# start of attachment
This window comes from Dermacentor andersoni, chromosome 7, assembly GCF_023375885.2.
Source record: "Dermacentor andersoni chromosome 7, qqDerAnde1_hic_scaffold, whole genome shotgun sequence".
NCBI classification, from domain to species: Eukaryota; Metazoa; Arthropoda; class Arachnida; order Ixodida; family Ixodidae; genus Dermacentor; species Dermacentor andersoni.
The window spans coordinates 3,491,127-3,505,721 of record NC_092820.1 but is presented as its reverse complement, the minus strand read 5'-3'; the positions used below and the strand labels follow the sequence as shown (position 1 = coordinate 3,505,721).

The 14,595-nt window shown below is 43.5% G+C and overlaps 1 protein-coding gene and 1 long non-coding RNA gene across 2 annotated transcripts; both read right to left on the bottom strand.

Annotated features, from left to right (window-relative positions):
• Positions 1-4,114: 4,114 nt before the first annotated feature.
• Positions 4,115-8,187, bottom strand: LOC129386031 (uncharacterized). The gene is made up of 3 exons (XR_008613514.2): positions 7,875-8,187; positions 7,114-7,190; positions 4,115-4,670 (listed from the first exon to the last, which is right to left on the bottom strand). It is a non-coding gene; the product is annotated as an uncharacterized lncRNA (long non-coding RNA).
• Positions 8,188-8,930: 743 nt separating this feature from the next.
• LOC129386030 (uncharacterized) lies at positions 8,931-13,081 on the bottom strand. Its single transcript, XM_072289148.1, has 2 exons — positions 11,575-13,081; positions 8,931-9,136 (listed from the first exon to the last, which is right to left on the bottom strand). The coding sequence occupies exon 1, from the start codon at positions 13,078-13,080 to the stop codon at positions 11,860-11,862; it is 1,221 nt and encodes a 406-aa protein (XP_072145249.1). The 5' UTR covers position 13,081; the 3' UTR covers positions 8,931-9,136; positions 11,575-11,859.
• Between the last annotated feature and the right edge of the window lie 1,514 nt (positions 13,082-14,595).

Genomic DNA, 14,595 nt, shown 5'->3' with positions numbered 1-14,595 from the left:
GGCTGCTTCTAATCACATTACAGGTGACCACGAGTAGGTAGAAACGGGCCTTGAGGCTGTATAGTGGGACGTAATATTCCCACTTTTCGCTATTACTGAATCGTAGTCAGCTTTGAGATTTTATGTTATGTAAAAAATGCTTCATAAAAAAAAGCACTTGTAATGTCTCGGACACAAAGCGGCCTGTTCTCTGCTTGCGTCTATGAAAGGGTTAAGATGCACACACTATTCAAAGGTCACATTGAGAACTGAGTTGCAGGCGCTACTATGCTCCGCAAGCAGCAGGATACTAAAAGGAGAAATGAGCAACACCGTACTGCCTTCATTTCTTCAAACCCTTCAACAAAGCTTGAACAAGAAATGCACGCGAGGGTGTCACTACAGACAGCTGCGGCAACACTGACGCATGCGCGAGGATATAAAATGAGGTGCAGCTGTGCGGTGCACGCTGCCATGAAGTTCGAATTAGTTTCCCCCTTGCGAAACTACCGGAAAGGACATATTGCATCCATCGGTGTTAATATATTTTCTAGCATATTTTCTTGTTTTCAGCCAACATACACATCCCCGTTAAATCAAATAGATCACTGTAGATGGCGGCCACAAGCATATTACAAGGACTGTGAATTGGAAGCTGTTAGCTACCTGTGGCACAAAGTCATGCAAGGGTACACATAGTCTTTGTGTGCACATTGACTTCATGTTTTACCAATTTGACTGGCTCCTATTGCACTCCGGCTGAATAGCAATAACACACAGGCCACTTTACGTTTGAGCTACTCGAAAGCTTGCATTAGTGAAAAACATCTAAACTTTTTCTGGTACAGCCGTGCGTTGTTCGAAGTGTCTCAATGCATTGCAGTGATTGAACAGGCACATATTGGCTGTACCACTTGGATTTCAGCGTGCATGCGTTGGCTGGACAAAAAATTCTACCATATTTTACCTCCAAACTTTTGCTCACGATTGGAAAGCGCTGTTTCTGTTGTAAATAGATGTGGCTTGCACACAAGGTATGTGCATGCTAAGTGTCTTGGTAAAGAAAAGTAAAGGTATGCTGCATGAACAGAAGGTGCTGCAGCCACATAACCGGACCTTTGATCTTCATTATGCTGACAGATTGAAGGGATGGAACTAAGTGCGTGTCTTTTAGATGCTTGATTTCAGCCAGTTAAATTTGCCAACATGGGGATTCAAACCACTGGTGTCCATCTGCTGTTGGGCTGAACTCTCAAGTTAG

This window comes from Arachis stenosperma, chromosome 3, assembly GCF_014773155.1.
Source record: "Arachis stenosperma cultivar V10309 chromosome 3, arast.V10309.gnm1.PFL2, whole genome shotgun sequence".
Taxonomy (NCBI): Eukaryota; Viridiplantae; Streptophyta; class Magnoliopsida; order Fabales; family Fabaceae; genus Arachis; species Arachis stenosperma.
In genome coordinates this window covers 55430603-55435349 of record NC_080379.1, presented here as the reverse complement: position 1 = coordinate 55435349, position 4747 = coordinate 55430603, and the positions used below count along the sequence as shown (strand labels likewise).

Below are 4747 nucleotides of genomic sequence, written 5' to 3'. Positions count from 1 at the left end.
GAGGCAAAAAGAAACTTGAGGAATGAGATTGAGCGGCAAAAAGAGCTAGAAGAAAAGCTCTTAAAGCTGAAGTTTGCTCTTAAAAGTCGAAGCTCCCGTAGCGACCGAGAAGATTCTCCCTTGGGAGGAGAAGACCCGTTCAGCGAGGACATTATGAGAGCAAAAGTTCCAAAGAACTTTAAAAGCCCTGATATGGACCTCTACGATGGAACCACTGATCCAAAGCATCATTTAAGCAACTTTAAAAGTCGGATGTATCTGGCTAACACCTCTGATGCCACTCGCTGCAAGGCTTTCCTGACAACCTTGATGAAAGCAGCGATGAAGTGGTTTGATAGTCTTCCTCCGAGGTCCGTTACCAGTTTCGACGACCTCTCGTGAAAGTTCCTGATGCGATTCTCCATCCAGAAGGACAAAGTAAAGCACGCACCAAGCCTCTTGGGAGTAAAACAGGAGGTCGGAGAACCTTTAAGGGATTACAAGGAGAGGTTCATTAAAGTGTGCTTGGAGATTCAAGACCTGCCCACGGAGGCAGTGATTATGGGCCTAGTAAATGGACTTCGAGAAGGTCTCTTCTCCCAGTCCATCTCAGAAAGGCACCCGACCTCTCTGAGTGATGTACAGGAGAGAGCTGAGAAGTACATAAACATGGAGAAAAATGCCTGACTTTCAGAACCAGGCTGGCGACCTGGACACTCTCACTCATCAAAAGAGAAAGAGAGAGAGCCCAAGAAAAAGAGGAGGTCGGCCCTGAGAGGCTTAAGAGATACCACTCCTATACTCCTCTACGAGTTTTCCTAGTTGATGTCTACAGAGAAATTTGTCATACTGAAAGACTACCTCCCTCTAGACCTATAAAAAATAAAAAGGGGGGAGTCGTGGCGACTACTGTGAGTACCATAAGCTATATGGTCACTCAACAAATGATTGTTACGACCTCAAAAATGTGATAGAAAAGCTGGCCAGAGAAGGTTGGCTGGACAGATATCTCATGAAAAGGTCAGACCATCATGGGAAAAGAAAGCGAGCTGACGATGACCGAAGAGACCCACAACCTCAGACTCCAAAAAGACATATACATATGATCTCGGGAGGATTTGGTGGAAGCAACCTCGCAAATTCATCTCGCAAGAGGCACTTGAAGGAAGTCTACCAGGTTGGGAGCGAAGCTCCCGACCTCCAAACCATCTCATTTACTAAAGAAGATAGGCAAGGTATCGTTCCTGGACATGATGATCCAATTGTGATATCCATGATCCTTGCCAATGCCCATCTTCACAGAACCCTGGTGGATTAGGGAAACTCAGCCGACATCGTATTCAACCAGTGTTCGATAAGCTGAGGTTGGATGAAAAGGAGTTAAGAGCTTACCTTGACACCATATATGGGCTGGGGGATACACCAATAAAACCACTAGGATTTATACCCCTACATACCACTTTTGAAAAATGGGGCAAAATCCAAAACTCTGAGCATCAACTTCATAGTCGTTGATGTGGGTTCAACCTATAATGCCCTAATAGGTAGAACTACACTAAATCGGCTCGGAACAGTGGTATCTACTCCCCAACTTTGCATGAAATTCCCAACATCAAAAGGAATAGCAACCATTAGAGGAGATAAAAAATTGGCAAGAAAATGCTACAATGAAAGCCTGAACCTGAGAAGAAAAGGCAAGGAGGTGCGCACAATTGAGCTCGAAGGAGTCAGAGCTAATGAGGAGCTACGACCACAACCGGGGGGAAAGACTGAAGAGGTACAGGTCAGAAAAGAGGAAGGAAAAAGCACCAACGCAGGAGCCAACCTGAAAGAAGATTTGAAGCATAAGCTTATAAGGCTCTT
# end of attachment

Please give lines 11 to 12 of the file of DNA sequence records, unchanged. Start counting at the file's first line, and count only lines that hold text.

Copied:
• Between the last annotated feature and the right edge of the window lie 1,514 nt (positions 13,082-14,595).

Genomic DNA, 14,595 nt, shown 5'->3' with positions numbered 1-14,595 from the left: